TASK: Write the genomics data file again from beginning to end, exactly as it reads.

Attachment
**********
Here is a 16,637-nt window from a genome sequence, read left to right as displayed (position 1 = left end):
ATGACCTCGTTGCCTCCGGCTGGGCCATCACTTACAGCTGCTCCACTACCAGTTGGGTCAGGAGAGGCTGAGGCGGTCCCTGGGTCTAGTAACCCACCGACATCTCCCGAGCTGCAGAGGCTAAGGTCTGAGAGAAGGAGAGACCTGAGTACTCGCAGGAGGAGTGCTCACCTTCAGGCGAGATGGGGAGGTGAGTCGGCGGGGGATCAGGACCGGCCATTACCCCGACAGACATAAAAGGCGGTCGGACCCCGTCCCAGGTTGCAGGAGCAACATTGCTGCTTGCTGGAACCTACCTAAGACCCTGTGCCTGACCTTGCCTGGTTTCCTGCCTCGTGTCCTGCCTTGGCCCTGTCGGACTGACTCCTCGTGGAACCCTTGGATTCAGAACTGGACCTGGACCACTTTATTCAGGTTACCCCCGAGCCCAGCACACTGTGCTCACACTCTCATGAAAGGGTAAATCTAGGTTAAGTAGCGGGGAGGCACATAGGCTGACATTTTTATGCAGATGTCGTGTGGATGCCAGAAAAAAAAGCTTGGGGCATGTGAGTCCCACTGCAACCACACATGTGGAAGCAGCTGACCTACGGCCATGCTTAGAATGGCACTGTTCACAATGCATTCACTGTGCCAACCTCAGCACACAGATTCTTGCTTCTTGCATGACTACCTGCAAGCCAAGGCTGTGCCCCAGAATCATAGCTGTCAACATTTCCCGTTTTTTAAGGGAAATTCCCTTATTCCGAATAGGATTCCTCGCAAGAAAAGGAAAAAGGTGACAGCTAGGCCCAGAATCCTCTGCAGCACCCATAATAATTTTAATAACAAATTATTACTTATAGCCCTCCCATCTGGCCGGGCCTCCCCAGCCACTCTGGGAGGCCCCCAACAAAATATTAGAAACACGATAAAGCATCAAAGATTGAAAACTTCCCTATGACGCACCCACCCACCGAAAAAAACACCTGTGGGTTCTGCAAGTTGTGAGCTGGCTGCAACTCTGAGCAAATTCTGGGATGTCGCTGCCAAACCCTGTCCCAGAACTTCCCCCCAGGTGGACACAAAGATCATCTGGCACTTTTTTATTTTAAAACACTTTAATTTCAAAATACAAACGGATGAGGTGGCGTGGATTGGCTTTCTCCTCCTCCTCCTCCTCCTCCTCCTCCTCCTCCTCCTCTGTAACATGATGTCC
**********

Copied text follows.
Here is a 16,637-nt window from a genome sequence, read left to right as displayed (position 1 = left end):
ATGACCTCGTTGCCTCCGGCTGGGCCATCACTTACAGCTGCTCCACTACCAGTTGGGTCAGGAGAGGCTGAGGCGGTCCCTGGGTCTAGTAACCCACCGACATCTCCCGAGCTGCAGAGGCTAAGGTCTGAGAGAAGGAGAGACCTGAGTACTCGCAGGAGGAGTGCTCACCTTCAGGCGAGATGGGGAGGTGAGTCGGCGGGGGATCAGGACCGGCCATTACCCCGACAGACATAAAAGGCGGTCGGACCCCGTCCCAGGTTGCAGGAGCAACATTGCTGCTTGCTGGAACCTACCTAAGACCCTGTGCCTGACCTTGCCTGGTTTCCTGCCTCGTGTCCTGCCTTGGCCCTGTCGGACTGACTCCTCGTGGAACCCTTGGATTCAGAACTGGACCTGGACCACTTTATTCAGGTTACCCCCGAGCCCAGCACACTGTGCTCACACTCTCATGAAAGGGTAAATCTAGGTTAAGTAGCGGGGAGGCACATAGGCTGACATTTTTATGCAGATGTCGTGTGGATGCCAGAAAAAAAAGCTTGGGGCATGTGAGTCCCACTGCAACCACACATGTGGAAGCAGCTGACCTACGGCCATGCTTAGAATGGCACTGTTCACAATGCATTCACTGTGCCAACCTCAGCACACAGATTCTTGCTTCTTGCATGACTACCTGCAAGCCAAGGCTGTGCCCCAGAATCATAGCTGTCAACATTTCCCGTTTTTTAAGGGAAATTCCCTTATTCCGAATAGGATTCCTCGCAAGAAAAGGAAAAAGGTGACAGCTAGGCCCAGAATCCTCTGCAGCACCCATAATAATTTTAATAACAAATTATTACTTATAGCCCTCCCATCTGGCCGGGCCTCCCCAGCCACTCTGGGAGGCCCCCAACAAAATATTAGAAACACGATAAAGCATCAAAGATTGAAAACTTCCCTATGACGCACCCACCCACCGAAAAAAACACCTGTGGGTTCTGCAAGTTGTGAGCTGGCTGCAACTCTGAGCAAATTCTGGGATGTCGCTGCCAAACCCTGTCCCAGAACTTCCCCCCAGGTGGACACAAAGATCATCTGGCACTTTTTTATTTTAAAACACTTTAATTTCAAAATACAAACGGATGAGGTGGCGTGGATTGGCTTTCTCCTCCTCCTCCTCCTCCTCCTCCTCCTCCTCCTCCTCTGTAACATGATGTCC